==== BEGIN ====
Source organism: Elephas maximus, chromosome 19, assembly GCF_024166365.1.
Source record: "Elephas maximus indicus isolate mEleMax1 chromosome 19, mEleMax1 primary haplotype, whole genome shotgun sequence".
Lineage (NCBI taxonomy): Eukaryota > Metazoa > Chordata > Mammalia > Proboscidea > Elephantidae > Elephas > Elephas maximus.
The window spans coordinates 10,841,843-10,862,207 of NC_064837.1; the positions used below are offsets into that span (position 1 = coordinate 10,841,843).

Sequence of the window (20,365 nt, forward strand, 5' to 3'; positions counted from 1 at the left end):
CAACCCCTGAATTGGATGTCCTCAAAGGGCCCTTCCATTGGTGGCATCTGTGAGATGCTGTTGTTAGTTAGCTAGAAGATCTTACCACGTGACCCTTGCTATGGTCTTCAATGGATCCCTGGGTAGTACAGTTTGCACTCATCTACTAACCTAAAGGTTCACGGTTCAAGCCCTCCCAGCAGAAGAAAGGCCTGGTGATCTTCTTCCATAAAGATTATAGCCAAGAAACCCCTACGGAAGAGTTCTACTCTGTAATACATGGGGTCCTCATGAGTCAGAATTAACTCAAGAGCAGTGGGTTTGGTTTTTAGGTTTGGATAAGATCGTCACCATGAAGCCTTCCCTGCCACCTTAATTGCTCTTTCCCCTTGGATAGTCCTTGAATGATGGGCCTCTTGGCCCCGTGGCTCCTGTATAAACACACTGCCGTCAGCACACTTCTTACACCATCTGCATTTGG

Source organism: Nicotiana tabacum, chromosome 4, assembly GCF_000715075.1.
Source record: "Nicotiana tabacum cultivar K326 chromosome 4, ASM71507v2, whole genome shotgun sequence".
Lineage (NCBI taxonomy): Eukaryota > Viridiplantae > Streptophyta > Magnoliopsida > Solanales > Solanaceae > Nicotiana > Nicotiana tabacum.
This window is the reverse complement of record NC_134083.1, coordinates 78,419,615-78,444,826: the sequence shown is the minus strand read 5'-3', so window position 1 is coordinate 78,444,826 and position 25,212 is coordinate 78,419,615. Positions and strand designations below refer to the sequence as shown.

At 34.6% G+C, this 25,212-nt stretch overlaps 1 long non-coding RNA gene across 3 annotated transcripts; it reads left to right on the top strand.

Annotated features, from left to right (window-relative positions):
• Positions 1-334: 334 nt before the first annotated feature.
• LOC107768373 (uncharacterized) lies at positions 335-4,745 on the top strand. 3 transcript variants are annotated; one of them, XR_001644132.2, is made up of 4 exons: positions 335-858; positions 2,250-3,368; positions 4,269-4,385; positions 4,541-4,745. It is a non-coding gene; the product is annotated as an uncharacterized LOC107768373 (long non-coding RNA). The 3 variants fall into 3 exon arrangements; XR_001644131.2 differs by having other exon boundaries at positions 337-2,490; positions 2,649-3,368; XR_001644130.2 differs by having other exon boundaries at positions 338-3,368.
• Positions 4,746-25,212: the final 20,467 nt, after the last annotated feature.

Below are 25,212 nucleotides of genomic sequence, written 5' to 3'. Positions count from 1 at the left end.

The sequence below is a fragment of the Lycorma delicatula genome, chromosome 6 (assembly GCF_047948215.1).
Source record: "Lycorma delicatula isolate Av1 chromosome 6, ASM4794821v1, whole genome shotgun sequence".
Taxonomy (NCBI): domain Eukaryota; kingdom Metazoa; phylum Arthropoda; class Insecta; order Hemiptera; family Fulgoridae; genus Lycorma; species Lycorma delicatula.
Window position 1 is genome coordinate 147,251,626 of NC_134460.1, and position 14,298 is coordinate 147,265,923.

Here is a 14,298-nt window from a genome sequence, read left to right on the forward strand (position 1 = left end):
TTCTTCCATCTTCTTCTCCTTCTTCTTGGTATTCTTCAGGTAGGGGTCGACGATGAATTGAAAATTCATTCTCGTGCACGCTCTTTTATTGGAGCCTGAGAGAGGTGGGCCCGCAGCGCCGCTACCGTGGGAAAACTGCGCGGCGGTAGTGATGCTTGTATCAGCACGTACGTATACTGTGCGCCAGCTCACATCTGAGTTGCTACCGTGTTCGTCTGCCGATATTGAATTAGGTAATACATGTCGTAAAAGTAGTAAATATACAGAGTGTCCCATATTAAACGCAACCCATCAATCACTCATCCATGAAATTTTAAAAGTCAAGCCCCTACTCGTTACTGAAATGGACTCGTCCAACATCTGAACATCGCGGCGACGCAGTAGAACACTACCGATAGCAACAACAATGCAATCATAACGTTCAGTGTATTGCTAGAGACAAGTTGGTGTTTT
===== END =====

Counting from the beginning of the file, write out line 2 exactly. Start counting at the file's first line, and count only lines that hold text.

Source record: "Elephas maximus indicus isolate mEleMax1 chromosome 19, mEleMax1 primary haplotype, whole genome shotgun sequence".